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Porn Addiction in the Christian Community: Why Are Rates so High?

For the faithful, porn addiction is about how guilty they feel when they do it.
 
 
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Photo Credit: Cathleen A Clapper / Shutterstock.com

 
 
 
 

The following first appeared in The Fix. Also on TheFix.com:  Down for the Count: The Discipline of ModerationWomen Are Not PowerlessWhy Living a Life Online Can Lead to Addiction

Standing out boldly against a bright yellow background, the tall red capital letters hover above the highway shouting their promise of sexual stimulation to oncoming motorists:  ADULT VIDEO!  But as turned-on drivers downshift toward the X-rated invite, they can’t avoid seeing another sign. On it, the familiar face of a bearded, long haired man looks down with gentle, disapproving eyes. Alongside the portrait, another set of capital letters warns that “Jesus Is Watching You.” 

Catholic leaders in San Juan County, New Mexico installed that billboard as a shame-inducing admonition to porn shop patrons – you may be able to hide your “sinful” behavior from other people, but not from God!  

Because of the belief that the Almighty watches everything we do (reflected in Bible verses such as Jeremiah 16:17, “My eyes are on all their ways; they are not hidden from me, nor is their sin concealed from my eyes”) and the traditional church teaching that non-marital sex is immoral, many devout Christians agonize over their experiences with pornography. Feelings of guilt may explain why people with strong religious convictions often believe they are addicted to porn. 

In a piece titled  “I’m a Christian Addicted to Porn” for the magazine Christianity Today, Shaun Groves describes the torturous shame he felt after enjoying sexually explicit media: 

“The pleasure faded. And in its wake I fought pounding waves of regret and guilt. I felt a million miles from good, a billion light years from God. I'd often think back to how I saw that first picture of a naked woman. I had used a stick to keep it away from me. I felt like God had the stick in his hand now, poking at me from a distance, trying not to get any of me on him.”

Joshua Grubbs watched students go through similar anguish during his undergraduate years at a conservative college. So, as a doctoral candidate in psychology at Ohio’s Case Western Reserve University, Grubbs was excited to explore the link between religious values and perceptions of porn addiction.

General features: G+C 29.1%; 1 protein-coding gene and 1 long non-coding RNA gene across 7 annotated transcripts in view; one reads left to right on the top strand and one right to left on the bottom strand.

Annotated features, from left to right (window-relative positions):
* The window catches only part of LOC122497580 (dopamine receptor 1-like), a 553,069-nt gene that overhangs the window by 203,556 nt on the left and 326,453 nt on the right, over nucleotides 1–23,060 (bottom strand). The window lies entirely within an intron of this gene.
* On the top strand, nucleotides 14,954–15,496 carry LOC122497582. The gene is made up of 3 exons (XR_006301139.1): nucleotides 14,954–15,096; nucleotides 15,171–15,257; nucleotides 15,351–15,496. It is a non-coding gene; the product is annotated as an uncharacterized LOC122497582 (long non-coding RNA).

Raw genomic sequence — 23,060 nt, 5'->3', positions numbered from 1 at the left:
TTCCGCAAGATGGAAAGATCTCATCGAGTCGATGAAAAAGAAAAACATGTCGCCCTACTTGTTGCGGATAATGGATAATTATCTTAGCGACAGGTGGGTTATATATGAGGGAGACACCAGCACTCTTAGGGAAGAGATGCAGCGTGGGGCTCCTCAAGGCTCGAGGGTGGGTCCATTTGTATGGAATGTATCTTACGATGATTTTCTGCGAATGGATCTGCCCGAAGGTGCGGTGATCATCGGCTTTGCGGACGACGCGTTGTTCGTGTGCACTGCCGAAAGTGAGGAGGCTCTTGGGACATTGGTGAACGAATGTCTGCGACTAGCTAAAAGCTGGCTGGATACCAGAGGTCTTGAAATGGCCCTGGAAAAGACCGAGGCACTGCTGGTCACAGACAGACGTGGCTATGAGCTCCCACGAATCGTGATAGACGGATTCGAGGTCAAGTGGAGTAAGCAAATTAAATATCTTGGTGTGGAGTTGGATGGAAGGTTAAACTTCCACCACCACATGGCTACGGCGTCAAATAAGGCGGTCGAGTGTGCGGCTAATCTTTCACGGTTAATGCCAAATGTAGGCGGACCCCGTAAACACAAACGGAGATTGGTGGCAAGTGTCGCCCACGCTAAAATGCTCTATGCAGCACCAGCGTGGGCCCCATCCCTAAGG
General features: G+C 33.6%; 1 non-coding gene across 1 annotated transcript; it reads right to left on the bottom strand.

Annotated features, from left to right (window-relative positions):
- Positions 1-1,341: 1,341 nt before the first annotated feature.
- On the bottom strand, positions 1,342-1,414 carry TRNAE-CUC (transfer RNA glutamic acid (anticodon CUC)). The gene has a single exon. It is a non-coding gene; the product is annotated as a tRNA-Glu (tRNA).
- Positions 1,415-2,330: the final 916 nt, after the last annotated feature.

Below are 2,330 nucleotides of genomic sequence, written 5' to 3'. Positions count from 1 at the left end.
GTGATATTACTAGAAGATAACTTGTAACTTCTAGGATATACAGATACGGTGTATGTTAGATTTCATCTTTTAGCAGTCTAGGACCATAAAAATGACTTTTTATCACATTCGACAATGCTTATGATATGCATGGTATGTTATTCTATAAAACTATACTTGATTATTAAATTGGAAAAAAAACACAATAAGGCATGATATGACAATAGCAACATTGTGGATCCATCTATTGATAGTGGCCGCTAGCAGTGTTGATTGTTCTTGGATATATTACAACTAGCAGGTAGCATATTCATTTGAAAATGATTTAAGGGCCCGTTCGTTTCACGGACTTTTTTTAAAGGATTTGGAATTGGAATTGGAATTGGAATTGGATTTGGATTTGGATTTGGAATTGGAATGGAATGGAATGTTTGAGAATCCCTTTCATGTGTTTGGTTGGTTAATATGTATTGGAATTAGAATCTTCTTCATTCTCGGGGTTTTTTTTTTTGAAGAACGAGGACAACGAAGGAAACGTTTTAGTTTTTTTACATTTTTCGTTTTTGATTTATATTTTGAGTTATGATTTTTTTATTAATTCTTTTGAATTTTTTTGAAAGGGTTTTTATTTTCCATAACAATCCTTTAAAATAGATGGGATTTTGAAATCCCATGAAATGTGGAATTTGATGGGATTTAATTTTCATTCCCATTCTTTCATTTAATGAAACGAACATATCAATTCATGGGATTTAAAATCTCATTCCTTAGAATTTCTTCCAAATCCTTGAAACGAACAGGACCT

Grubbs' research team surveyed three representative groups of adults (including undergrads at both a public and a religious university) about their viewing of adult material over the Internet. The study, Transgression as Addiction, concluded that "religiosity and moral disapproval of pornography use were robust predictors of perceived addiction to Internet pornography while being unrelated to actual levels of use among pornography consumers."  

In other words, people who object to graphic sexual entertainment for religious reasons are more likely to see themselves as addicts – no matter how much porn they actually watch. "We were surprised that the amount of viewing did not impact the perception of addiction, but strong moral beliefs did," Grubbs said of the findings which were published in February in the Archives of Sexual Behavior.  

Gospel music superstar Kirk Franklin thrust the issue of Christians and porn addiction into the limelight ten years ago by revealing his personal obsession with sex videos and magazines. Appearing with his wife, Tammy, on the conservative Christian TV show  The 700 Club, Franklin opened up about the all-consuming hunger that threatened his marriage and made him feel like a hypocrite in his ministry. He talked about greedily consuming porn in private – especially when he was on the road. He talked about trying to get Tammy to watch porn with him. Franklin also claimed that his addiction took hold suddenly, when he was a small child. “There's always the boy who has the big brother who has the magazine under his bed. That's how it starts. So the first time I ever saw one, I was around 8 or 9. I saw my first magazine, and from there I was addicted,” Franklin said.

 
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